One of my favorite pastimes is etymology, the study of the origin of words, that usually leads me to a Latin and historical rabbit-hole that I enjoy. Caveat emptor is a phrase you’ve probably heard or read before. Latin for “Let the buyer beware/be wary”, an Ancient Roman concept and maxim that is part of modern law and economic contract principles.
In a nutshell, the phrase puts forward that the responsibility is on the buyer for the due diligence on the product that they will be purchasing from a seller. The buyer has to ascertain and be satisfied the product fits the seller’s description. It is fascinating to see that humans and their interactions haven’t really changed much since the early days of civilization.
If we analyze the phrase further, it can be said that the seller has more information about the product or service than you, the buyer. As such, the buyer has to counteract this lack of information by conducting research, vetting and verification. This imbalance of information between the buyer and seller is part of a subject in economics, security and contract theory named Information Asymmetry.
Information Asymmetry is a broad concept that can be applied beyond the domain of buyer and seller transactions, including markets, game theory, governance, diplomacy and much more. We will focus on the classic buyer and seller transaction in the digital realm showing how information asymmetry affects you today, perhaps even without you knowing it!
The Ubers, Grubhubs and Amazons of the world provide us with services and products that we are increasingly dependent on, in our modern, digitally intertwined lives.
If you think back 10 years to see how you were using the Internet compared with today, you will come to a realization that you are buying more online and relying on apps/services more than ever before:
- How many of us pay for one or more subscriptions?
- How many of us shop on Amazon?
- How many of us had a telemedicine call?
Each of these questions holds an element of information asymmetry that has been shaped by the platform that hosted the transaction.
In its simplest form, information asymmetry can be visualized as a balance. Below is a diagram when the state of perfect information is achieved, where the seller and buyer have equal amounts of information between them:
Unfortunately for consumers today, the information asymmetry in a digital transaction usually looks like this and it continues to trend downwards for the buyer:
If you look at the diagram above and end up asking yourself the questions “Why is that?” or “How is that even possible?”, you have already self-admitted to having less information than the seller in the transaction.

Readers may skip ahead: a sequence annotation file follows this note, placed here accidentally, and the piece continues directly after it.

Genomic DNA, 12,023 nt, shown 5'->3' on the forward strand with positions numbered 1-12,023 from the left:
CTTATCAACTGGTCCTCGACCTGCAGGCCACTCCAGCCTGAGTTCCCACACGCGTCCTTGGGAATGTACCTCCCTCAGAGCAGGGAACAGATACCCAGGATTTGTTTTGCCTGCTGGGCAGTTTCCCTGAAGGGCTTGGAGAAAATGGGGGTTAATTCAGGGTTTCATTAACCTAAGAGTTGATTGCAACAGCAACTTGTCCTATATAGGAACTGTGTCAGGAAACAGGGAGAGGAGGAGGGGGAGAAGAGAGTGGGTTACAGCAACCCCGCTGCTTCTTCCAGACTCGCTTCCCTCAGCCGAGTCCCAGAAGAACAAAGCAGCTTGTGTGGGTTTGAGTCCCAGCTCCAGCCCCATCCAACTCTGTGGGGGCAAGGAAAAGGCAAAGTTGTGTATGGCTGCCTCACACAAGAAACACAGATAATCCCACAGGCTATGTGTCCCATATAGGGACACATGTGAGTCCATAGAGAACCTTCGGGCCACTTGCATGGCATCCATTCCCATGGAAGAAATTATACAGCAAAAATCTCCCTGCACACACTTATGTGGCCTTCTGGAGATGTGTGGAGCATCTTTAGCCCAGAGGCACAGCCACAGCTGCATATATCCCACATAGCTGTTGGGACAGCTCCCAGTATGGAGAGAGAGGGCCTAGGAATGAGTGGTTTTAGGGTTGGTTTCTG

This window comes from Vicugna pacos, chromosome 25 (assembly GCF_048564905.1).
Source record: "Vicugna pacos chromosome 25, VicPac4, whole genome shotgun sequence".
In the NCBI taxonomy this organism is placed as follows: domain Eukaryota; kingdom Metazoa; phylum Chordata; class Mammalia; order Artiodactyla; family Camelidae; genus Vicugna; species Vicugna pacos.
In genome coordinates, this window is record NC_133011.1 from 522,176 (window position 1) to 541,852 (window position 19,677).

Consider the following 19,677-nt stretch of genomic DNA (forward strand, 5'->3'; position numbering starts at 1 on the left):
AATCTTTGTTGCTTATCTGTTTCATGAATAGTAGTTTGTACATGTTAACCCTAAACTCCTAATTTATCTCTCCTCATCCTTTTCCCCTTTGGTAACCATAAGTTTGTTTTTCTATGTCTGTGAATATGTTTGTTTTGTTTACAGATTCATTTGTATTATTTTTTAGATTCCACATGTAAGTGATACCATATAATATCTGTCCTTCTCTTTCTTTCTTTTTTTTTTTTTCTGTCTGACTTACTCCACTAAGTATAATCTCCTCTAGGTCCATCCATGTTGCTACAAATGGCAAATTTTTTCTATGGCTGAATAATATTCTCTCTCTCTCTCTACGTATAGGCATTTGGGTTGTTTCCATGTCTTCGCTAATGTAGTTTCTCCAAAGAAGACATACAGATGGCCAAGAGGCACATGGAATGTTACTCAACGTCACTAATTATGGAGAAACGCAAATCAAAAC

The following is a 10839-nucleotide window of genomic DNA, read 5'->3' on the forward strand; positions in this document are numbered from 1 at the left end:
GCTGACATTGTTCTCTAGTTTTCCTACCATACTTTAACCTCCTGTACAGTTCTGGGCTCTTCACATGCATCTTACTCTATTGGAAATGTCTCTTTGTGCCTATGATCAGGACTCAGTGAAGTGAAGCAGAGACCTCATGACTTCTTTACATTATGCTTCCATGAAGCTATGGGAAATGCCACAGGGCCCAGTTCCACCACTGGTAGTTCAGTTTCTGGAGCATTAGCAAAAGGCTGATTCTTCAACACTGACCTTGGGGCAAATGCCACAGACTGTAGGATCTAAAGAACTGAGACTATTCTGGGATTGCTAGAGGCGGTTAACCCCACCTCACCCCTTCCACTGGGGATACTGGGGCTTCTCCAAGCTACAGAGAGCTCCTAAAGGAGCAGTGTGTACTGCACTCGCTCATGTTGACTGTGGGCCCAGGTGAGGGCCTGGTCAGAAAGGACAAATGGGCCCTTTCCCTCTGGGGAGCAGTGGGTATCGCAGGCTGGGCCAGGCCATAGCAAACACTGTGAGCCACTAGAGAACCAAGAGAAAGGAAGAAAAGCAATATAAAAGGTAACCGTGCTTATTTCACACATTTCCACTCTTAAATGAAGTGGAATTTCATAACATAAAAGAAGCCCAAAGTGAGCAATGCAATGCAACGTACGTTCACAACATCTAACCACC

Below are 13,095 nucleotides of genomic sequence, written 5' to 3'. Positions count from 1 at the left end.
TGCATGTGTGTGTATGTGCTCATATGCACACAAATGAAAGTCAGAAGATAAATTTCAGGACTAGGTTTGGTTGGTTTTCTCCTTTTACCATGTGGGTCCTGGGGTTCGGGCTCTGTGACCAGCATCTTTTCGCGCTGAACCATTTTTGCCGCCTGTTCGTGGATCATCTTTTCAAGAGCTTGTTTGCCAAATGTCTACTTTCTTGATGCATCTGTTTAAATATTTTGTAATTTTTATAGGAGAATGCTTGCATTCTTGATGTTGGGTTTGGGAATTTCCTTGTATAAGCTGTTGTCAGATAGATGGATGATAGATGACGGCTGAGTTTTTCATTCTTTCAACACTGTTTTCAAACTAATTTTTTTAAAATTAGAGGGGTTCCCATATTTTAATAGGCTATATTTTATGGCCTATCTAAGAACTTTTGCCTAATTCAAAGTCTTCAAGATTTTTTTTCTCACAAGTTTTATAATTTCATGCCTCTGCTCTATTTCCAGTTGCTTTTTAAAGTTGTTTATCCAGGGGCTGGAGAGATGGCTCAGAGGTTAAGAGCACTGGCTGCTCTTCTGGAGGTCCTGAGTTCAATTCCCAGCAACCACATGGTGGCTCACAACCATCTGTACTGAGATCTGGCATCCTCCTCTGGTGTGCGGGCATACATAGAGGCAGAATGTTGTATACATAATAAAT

To understand this, let’s examine how we interact with Amazon, the largest eCommerce platform on the world.
By signing up on Amazon, and buying on the platform, we have already provided Amazon a wealth of data about ourselves. What categories of products we tend to buy, what brands we favor, how big our family is, what is our income bracket, what medical conditions do we have and so on. At this point, you are at a disadvantage, information wise, and the platform that hosts you knows more about you than you do, about them.
Say we are ready to buy something on Amazon, and as a consumer, you trust all the information you see on a product listing Amazon. After all, Amazon’s logo is a big yellow smile, how can you not trust the information on the website. Here again is another huge disadvantage. Armed with the knowledge that over 40% of reviews of Amazon are fake, the chances of getting a used or counterfeit product is increasing, and that you may buy a product from a 3rd party seller that may use your information for nefarious purposes (such as solicitation and marketing), the symmetry of information can be clearly drawn. You as a buyer are stuck in a flywheel of misinformation.
What is most interesting about the information asymmetry case on Amazon is how historically the balance of information between you (the buyer) and Amazon (the seller) has been dramatically changing. The lowering of the balance of information on the buyer’s side is evident, as Amazon got better in analyzing personal information and millions of third party sellers dominate the platform. It is not hard to see that information asymmetry is a critical component of the business model that these platforms operate with.
If you have used Amazon (or other equally sized behemoths) for the last 20 years, you can confidently see how skewed the information asymmetry balance is in favor of the platform versus the consumer. That’s how monopolies of knowledge are formed, but that is a topic for another blog post.
Information asymmetry is a concept that I have found myself always reminded of when we’re developing and building products at Fakespot. At our core, the products that Fakespot provides to users revolves around research, vetting and verification of information to increase the balance in favor of the consumer versus the platforms. We are proud to be building a company that actually brings back the balance to the consumer as this was one of the reasons that brought Fakespot into existence, my disappointment in getting scammed on Amazon many years ago.
When was the last time information asymmetry affected you?